In the wake of Oracle joining the HSA foundation, company spokespeople say Java’s security problems won’t impact the Internet of Things.

java logo Oracle: Javas security problems are limited to the browser

Two prominent Oracle VPs are confident that Java has a clean bill of health, and is ready to be used in heterogeneous computing.

Last week at AMD’s #APU13 conference in San Jose Oracle announced it was joining the Heterogeneous Systems Architecture (HSA) foundation, the AMD, ARM, Imagination Technologies, MediaTek, and Texas Instruments founded group that’s working to create ways to better program heterogeneous parallel devices, in hopes that Java would become a dominant language in heterogeneous programming as it is in the non-heterogeneous coding world.

Before Nandini Ramani, Oracle’s Vice President of the Java Platform, took to the stage to announce Oracle’s membership in the HSA Foundation, ARM’s Chief Technology Officer, Mike Muller, began the morning with a talk of where HSA was going and where it will go in the future.

One of Muller’s takeaway points of the talk was that a world with heterogeneous computing  would need a certain level of trust and security. If HSA technology is scaled up as the Internet of Things (IoT – a terrible buzzword) takes off, the standard used so that these heterogeneous systems can talk to each other must be inherently secure.

APU 13 Muller Oracle: Javas security problems are limited to the browser

One thing that may spook people away from embracing Java in heterogeneous systems and the IoT is its much publicized security problems. After all, it wasn’t too long ago that Java seemed crippled by almost weekly news of a new catastrophic zero-day exploit. In early January, the United States Computer Emergency Readiness Team, warned users to upgrade immediately to the newest release of Java because of a new serious vulnerability found in the wild.

 In September, Threatpost ran a piece titled “Java’s Losing Security Legacy” about the apparent paradox of Java’s sandbox: applications with signed code are allowed to bypass Java’s sandbox, thereby bypassing the security the sandbox offers. If malicious code was somehow signed, it would have unrestricted access to the system.

“The sandbox is a huge problem for Oracle,” Jerry Jongerius, a prominent Java developer, told Threatpost. “Everyone is breaking in. Their solution is to code-sign and get out of the sandbox. But then, you have full permission to the machine. It doesn’t make sense.”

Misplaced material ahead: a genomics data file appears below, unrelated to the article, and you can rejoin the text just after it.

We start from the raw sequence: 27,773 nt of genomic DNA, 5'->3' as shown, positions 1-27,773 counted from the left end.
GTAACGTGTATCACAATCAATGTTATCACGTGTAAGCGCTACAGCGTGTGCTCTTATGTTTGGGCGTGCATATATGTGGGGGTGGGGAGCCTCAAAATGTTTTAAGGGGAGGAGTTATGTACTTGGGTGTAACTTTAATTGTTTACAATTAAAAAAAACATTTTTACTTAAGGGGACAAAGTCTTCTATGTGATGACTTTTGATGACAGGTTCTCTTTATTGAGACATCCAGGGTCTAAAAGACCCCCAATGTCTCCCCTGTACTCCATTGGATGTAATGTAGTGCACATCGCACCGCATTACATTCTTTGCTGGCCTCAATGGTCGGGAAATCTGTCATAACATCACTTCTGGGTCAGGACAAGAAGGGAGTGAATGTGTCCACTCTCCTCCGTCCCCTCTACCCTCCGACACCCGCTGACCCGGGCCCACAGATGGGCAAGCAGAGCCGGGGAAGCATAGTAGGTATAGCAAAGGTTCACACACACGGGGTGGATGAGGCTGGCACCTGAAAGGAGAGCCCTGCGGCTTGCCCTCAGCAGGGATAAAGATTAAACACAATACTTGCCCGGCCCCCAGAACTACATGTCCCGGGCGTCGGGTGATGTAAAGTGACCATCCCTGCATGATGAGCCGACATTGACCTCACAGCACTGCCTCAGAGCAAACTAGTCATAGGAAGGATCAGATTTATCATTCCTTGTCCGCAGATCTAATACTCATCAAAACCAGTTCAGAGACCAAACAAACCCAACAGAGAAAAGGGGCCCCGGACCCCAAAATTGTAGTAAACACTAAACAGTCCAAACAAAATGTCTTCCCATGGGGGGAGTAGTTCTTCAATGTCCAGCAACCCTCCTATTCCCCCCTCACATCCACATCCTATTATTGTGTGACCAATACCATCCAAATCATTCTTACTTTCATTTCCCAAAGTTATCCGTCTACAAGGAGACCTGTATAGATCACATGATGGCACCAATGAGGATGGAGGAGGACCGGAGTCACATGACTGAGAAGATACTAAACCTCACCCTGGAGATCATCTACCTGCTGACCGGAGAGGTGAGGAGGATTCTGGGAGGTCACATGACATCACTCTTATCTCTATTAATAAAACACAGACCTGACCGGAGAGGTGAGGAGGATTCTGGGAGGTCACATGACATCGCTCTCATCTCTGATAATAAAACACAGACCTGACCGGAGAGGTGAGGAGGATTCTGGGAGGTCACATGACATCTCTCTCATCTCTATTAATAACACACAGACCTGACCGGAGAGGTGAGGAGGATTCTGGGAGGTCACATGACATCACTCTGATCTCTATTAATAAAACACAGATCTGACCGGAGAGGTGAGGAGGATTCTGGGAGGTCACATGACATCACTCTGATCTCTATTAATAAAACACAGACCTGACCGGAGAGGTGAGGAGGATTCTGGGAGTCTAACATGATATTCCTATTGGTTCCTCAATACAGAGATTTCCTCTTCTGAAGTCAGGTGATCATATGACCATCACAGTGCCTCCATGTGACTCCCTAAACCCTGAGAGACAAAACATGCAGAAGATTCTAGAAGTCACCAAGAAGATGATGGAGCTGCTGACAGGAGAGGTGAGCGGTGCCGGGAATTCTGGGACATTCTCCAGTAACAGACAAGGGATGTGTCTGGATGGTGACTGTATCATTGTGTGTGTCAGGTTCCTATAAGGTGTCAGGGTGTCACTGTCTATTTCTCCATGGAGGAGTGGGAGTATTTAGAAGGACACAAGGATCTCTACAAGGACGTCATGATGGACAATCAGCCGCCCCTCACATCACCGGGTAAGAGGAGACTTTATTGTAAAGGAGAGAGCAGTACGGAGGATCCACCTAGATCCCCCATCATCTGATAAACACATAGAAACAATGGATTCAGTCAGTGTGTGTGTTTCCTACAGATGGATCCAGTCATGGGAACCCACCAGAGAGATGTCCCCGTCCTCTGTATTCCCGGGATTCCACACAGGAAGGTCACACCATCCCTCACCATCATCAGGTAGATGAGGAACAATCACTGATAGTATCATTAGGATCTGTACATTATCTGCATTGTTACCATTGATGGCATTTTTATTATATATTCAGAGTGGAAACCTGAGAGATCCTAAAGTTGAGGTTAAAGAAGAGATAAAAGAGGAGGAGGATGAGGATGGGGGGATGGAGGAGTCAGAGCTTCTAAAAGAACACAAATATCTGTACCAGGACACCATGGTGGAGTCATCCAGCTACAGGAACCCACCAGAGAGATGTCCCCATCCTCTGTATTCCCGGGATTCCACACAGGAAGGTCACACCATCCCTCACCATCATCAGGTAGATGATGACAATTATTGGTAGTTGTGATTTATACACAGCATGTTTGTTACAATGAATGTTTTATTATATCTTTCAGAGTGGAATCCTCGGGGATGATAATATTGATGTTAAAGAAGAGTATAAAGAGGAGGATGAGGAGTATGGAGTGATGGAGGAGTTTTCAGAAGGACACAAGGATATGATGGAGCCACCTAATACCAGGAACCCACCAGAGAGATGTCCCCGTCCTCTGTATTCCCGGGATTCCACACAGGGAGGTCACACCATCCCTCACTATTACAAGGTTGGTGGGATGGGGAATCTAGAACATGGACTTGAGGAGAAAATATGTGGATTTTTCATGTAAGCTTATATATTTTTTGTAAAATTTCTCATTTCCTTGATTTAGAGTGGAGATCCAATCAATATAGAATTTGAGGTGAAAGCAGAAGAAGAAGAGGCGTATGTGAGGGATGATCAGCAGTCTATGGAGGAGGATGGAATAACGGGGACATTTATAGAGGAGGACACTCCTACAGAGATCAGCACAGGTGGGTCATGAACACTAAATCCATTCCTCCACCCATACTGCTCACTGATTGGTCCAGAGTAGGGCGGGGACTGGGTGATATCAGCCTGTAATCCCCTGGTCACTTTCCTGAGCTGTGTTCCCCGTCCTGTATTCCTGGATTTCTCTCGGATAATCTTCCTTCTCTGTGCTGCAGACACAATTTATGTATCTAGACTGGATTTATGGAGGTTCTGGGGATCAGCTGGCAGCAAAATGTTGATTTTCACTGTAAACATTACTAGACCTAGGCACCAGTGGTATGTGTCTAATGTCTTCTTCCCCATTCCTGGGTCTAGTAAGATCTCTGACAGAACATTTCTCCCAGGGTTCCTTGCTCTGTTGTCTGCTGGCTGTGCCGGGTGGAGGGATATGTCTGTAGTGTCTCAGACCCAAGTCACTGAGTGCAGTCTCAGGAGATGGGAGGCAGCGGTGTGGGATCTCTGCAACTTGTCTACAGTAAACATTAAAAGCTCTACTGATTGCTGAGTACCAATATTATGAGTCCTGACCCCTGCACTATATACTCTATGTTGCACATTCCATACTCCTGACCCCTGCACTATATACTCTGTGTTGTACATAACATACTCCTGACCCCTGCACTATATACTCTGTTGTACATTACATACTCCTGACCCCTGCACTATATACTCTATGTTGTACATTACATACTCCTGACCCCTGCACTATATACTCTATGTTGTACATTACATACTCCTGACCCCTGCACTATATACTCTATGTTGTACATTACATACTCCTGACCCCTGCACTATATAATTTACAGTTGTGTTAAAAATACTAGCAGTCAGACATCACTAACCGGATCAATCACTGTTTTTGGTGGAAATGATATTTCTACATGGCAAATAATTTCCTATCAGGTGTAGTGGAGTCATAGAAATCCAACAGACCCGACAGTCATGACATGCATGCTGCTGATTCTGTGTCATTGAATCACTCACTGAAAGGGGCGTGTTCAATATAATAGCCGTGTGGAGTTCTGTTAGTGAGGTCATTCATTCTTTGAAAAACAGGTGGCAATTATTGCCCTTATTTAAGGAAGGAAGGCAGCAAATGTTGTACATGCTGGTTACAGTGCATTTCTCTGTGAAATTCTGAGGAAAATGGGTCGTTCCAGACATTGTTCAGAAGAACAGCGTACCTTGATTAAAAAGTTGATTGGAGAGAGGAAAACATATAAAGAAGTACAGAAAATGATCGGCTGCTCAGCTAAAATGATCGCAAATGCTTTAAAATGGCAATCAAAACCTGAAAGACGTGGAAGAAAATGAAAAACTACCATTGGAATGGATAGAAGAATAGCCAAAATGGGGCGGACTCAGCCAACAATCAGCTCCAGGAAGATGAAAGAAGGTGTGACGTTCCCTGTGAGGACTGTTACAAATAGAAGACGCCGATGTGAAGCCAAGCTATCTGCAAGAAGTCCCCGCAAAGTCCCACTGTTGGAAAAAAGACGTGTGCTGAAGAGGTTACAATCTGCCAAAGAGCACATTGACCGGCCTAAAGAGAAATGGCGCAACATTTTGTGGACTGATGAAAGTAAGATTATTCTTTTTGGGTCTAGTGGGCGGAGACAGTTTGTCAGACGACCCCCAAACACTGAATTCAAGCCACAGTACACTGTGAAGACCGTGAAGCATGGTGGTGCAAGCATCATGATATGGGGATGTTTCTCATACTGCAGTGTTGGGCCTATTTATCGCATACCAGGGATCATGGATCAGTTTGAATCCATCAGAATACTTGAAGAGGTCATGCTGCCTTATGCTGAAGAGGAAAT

But Oracle VPs are quick to point out that Java in the browser and Java in everything else are entirely separate things when it comes to security issues. Security problems with one should not be conflated with all other instances, they say.

“The one key thing here is you have to separate the other Java use cases. Java spans everything from smart cars to servers. The only area that has really been impacted by [security] isthe browser client on desktops,” said Henrik Stahl, vice president of Product Management at Oracle, in an interview with VR-Zone.  “The main reason for that is very simple: the browser plugin historically was built to execute untrusted code — code that comes from anywhere; you have no idea where the code is coming from.”

Stahl said that one of the reasons for so many reports on Java’s security woes is because its Java on the browser that’s being targeted. This instance of Java is simply much more exposed, and thus targeted by hackers. With other instances, “you have never been exposed, or at least not even remotely close to the exposure you’ve seen from the browser plugin,” he said.

Ramani points out that Java is under new ownership as of 2009, and Oracle has been quite busy cleaning up the mess Sun left in the legacy code.

“The bulk of the issues — I’d say 98 percent probably or more — are legacy issues from the original Java platform,” she said. “We’ve been setting the foundation up to get to the standards of Oracle.”